Posted by Reese Kaplan at 8:00 AM
Earl Weaver famously said he believed in pitching, defense and the three-run homer. The Mets this season have been somewhat feast or famine when it comes to offense. The power numbers are respectable. They are tied for second in the league with the juggernaut Chicago Cubs with 111 HRs, trailing the league leading Washington Nationals by just 3. However, when it comes to runs scored, they are more than 100 off the pace, 3rd from the bottom of the league. The team batting average is an unsightly .240 and the OBP leads only cellar dwelling teams like Atlanta, Cincinnati, San Diego and Philadelphia.
On the other hand you saw in October what a balanced attack can do when you play small ball, stealing bases, hitting behind the runner, taking walks and reviving the long dead concept of the hit & run. The Kansas City Royals were so tough not simply because they pitched well, but because there were no easy outs in their lineup. It seemed every single player was a threat to get on base or advance the runners that were already there. The Mets, by contrast, may put the ball over the wall, but they also might strike out or hit into a double play.
The question of the merits of this approach arose due to a few developments on the Mets front. First, there’s the return of Jose Reyes. Yes, he will bring speed to the lineup. Yes, he is a contact hitter. Yes, he has turned in seasons with an OBP as high as .384. All of these attributes would suggest that the brain trust finally realized that all of those homers would be even better if there were people on base when the ball sailed over the fence. Of course, in typical Metsian fashion the plan appears to be to bench the guy who’s hit .315 since becoming a regular at 3B for a period of over a month in order to make room for someone who couldn’t crack the Mendoza line against AA pitching and who has fewer than a dozen games at 3B in his entire pro career.
The other player whose presence raises this question is the team’s newest Dr. Strangeglove, Brandon Nimmo. In his brief trial in the majors he’s shown that his offensive explosion this year in AAA was not merely a PCL side-effect. Although he’s never been a power hitter, the monstrous blast out of the back of the bullpen was the longest by any Mets player this year. He obviously has some ability in that regard as well. However, before people start clamoring for him to be a middle-of-the-order type of bat, just look across the field for a good comp in Christian Yelich.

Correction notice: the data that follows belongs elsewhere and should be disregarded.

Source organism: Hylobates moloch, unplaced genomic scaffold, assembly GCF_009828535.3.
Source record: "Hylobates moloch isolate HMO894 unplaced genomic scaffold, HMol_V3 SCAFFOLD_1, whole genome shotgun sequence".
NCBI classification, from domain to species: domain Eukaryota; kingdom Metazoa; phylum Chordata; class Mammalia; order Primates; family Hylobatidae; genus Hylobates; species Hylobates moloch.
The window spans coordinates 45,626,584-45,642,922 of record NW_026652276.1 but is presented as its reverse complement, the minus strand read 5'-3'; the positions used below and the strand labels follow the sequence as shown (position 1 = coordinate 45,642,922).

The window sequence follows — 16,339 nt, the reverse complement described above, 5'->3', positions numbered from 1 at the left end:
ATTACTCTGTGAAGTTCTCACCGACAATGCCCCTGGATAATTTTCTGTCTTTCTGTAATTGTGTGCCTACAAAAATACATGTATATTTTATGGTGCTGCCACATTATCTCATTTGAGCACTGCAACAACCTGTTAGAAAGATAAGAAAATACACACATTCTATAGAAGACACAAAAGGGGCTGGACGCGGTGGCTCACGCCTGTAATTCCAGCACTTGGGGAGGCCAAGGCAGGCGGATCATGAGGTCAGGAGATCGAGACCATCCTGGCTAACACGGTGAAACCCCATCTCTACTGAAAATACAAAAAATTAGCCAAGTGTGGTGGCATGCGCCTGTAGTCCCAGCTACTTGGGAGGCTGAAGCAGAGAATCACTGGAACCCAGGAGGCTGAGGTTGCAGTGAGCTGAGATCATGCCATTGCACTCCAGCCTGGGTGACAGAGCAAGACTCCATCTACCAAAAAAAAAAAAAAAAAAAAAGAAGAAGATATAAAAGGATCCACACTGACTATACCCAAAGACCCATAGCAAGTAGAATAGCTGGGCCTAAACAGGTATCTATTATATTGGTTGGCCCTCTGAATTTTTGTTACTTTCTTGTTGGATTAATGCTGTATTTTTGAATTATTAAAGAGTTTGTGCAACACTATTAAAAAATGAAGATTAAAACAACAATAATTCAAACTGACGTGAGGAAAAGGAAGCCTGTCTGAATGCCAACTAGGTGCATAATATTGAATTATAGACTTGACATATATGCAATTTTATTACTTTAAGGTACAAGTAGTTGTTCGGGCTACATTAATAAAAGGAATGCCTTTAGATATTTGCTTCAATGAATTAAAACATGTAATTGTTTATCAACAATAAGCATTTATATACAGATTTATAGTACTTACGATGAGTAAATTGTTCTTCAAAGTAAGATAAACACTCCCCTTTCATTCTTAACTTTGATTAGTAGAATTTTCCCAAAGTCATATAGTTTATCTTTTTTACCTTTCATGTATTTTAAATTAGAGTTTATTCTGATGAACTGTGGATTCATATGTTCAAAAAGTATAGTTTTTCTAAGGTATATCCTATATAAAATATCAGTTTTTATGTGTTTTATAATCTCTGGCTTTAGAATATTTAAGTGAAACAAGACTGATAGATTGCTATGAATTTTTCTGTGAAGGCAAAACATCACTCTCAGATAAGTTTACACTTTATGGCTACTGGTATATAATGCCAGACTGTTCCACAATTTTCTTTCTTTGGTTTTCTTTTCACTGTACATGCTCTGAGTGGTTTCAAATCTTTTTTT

Take a look at the numbers. Yelich is off to a terrific start and if you double his first half output to approximate what he should have at year’s end, he’s on pace for 12 HRs, 84 RBIs and a .317 batting average with a .399 OBP. With apologies to both Michael Conforto and Curtis Granderson, I’d sign up for that kind of small ball production right now.
Brandon Nimmo was putting together a very similar offensive run in AAA after having been classified by most as a first round draft pick bust. His numbers would have extrapolated to 12/88/.328/.409. Granted, that’s AAA and Yelich is that productive in the majors, but Nimmo was a project type of pick given his lack of organized baseball experience. He’s showing now that as he’s learning the game the ability is there.
So now come the interesting questions for for the foreseeable future. Suppose he does turn into a 1st or 2nd place hitter in the mold of Christian Yelich? What does that do for the Mets outfield come 2017? Yoenis Cespedes may or may not be back. Let’s assume for the moment that he is. Curtis Granderson is under contract for another $16 million. Michael Conforto seems to be putting it together in AAA now that he’s had time to clear his head. Then you have Nimmo. You also have Juan Lagares.
Of course, the outfield answer doesn’t exist in a vacuum. There are questions about the infield offense as well. Who knows what Lucas Duda will be like upon his return? Who knows if David Wright will ever return? Who knows if Travis d’Arnaud can ever stop doing his Cliff Floyd impression? Who knows if Neil Walker will be considered as an option to replace David Wright? Who knows if Wilmer Flores’ hot month is for real? About the only virtual certainty going into 2017 is that Asdrubal Cabrera is under contract and will be playing shortstop.
You also have some questions down on the farm. Gavin Cecchini is having a terrific year with the bat but an awful one with the glove. Does he wind up changing positions or changing uniforms as part of a trade? Dilson Herrera has been on the cusp each of the past few years. Is he ready?
Personally, I find small ball exciting. If Cespedes is back, I’d like Sandy Alderson to work some magic to send Curtis Granderson off to DH somewhere and go into the season with some alignment of Conforto, Cesepedes and Nimmo in the outfield. The more money he kicks in to defray salary, the better the return I’d expect to get.
I’d really like to see what Dilson Herrera can do as he brings both speed and power. While I’d like James Loney back for the bench, it’s more likely they’d want a right handed counterpart for Lucas Duda (and given Loney’s relative success with the Mets, he’s probably looking for a starting gig on a 2nd tier team). I’d hand Travis d’Arnaud a first baseman’s mitt and tell him for the sake of his health and his rag arm (as well as the team’s need after Duda becomes a free agent), learn the position. Wilmer Flores remains a supersub.
I’d roll the dice on letting Neil Walker depart, and try putting that money shorter term into Yuliesky Gourriel’s 3-4 year contract this year. Thank him for his service, take the supplemental draft pick and wish him well.
So what do you prefer? Is it guys getting on base and playing sound fundamentals? Or was Tom Glavine right so many years ago?